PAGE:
Friday, September 5, 2008

The Scrambling Samak Sundaravej

Just resign and leave already, will ya?

"Thai leader promises vote to end standoff" by Seth Mydans, New York Times News Service | September 5, 2008

BANGKOK - Under pressure from antigovernment demonstrators, Prime Minister Samak Sundaravej said yesterday that he would hold a nationwide referendum to let the public decide how the paralyzing standoff should be resolved.

I think they have ALREADY DECIDED, and they WANT YOU GONE!

He said a relatively small group of demonstrators was attempting to overturn the will of the majority, who voted his party into office last December.

It is the WHOLE DAMN COUNTRY, dick!!!!

Responding to Samak's address, one of the protest leaders, Sondhi Limthongkul, told the crowd that the prime minister was "lying again," according to a Thai news agency.



"Former Left-Right Alliance against Globalization and America
Thongchai Winichakul
28 July 2008

Almost all Thai rightists I interviewed for my recent research perceived that the threats to Thailand today are capitalism and America. Even lifelong anti-communist ‘Phor’, an alias used for this research, who has tenaciously held the idea of national security being under threat from two strands of communism, sees that Thailand has to be cautious of the CIA interfering and agitating groups of Thai people to the point of being a threat to security. Of course, they were well aware that the threats from capitalism and America are not one and the same as the communist threat.

The rightists’ discourse of capitalist threat obviously differs from the leftists’ Maoist anti-capitalist discourse of 30 years ago. These rightists speak pretty much the same anti-neo-liberalism and anti-globalization language which Thai intellectuals and activists have adopted since after Oct 6, 1976.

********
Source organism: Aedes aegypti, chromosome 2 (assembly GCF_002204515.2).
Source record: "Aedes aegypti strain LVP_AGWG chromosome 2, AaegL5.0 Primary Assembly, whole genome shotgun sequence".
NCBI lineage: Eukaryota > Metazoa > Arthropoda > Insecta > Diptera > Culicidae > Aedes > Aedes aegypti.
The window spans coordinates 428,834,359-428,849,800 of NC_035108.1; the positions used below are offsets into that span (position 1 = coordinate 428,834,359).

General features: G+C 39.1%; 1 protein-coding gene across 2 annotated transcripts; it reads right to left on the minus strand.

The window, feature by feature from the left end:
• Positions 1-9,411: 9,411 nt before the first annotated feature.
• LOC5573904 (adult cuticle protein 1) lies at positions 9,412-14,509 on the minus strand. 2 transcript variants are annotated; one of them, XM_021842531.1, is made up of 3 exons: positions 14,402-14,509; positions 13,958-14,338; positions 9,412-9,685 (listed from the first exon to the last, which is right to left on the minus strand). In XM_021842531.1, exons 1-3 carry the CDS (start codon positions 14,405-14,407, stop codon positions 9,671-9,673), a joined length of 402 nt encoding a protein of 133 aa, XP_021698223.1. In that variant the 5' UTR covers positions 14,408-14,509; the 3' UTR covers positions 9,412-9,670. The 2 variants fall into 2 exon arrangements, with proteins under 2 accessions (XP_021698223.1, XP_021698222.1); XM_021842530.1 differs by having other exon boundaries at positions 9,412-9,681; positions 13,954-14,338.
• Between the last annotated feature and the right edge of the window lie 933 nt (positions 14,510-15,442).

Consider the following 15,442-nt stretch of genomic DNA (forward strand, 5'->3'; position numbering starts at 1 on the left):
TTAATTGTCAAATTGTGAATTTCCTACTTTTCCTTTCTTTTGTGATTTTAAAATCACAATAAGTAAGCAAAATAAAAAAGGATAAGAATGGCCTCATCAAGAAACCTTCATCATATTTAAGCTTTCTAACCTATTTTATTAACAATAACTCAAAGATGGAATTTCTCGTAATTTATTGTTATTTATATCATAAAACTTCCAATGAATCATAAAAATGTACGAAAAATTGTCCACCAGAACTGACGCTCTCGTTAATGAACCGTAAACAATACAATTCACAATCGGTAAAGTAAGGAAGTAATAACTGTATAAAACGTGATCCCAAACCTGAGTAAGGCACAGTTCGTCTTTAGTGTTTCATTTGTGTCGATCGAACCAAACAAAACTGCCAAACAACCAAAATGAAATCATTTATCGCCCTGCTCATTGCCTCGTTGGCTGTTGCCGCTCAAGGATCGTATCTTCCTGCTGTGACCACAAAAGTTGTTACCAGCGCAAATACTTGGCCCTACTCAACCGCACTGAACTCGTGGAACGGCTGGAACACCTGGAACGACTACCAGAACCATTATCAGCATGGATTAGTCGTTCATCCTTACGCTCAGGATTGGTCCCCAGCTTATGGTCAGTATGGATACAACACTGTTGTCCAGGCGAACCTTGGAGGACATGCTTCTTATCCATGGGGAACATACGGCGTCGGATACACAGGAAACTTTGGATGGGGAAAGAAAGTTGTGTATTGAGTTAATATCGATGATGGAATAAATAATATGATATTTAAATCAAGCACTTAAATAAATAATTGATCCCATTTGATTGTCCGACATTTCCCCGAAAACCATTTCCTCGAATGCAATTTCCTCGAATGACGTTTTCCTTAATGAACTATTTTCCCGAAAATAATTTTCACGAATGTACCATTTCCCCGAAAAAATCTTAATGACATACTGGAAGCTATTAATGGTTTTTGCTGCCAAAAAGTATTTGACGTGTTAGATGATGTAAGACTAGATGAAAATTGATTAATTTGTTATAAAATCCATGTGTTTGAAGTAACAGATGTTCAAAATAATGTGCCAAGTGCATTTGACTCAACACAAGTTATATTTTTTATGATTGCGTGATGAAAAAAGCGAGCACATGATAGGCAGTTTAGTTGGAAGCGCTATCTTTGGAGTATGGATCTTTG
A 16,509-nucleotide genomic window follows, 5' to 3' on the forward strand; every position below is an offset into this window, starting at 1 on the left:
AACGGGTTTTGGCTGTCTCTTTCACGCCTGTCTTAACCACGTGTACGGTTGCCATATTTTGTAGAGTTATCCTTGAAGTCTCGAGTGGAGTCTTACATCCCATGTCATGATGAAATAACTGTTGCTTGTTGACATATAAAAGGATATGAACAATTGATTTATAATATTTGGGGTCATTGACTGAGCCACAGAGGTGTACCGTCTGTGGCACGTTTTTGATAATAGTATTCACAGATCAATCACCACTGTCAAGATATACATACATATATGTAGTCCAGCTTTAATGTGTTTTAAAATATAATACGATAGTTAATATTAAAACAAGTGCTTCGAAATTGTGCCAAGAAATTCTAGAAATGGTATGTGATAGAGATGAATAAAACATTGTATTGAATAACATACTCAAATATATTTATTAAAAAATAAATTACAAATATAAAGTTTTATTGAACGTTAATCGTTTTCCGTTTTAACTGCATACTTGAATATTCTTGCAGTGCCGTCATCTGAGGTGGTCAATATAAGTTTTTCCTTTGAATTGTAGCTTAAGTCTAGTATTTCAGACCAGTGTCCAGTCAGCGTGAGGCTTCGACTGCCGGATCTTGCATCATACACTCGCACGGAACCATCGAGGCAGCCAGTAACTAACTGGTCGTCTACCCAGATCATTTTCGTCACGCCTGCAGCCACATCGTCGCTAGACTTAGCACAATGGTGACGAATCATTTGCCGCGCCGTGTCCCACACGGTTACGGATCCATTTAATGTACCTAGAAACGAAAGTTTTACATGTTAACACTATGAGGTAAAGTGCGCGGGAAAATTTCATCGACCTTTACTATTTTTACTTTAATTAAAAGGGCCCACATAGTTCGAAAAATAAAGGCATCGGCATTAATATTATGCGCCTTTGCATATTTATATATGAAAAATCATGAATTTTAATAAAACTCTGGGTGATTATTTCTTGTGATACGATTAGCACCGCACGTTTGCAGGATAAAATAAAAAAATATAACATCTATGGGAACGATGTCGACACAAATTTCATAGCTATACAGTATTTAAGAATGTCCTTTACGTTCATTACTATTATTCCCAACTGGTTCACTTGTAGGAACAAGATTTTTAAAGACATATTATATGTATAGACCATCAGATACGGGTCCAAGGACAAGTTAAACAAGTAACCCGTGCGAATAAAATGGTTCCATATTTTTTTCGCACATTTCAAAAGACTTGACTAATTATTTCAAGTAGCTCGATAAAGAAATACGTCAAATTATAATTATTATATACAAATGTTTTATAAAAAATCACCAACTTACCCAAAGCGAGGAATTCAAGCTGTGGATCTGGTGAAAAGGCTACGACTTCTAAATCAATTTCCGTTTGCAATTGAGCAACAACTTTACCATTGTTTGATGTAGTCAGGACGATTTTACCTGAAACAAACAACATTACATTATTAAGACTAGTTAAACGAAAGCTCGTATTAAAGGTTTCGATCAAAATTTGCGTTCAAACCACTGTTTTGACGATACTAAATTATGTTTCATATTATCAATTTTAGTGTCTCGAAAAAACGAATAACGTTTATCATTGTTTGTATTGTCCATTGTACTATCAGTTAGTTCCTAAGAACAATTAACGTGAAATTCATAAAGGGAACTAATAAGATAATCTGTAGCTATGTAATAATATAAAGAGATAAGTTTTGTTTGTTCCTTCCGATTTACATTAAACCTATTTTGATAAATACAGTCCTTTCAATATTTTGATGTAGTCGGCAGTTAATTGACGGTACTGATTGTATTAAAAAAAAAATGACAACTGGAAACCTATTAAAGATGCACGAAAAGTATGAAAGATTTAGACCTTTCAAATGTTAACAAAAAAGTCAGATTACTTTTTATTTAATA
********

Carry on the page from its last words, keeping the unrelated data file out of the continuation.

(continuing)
Although all the interviews were done years after the 1997 economic crisis, the pain caused by the capitalist crisis was still alive in their memories. Their discourse on the cause of the crisis turned out to be nationalist and against ‘farang’ or western capitalism, pointing to western capitalist giants led by the US bullying emergent smaller capitalist nations. For the ease of digestion and propagation, it was made a story of conspiracy among a handful of global political and financial figures, often including George Soros in particular. The ‘Washington Consensus’ was understood simply as a plot by western capitalist neo-conservatives to destroy smaller states. With the calamity besetting Thai nationalist capital which had eagerly embraced globalization over a decade earlier, globalization has become undesirable. Their discourse against western capitalism was therefore not of a socialist bent, but was outright nationalist, against those ugly farangs abusing decent Thais.

Most of the interviews were done during the years of Thaksin administration which was seen as representing the evil western capitalism, subsequently labelled as ‘vicious or immoral capital’. The exasperation against Thaksin and globalization and the global anti-American sentiment fed into one another. Among the rightists I interviewed then, only one person liked the Thaksin government, and the rest were suspicious of Thaksin because he was pushing the agenda of globalization.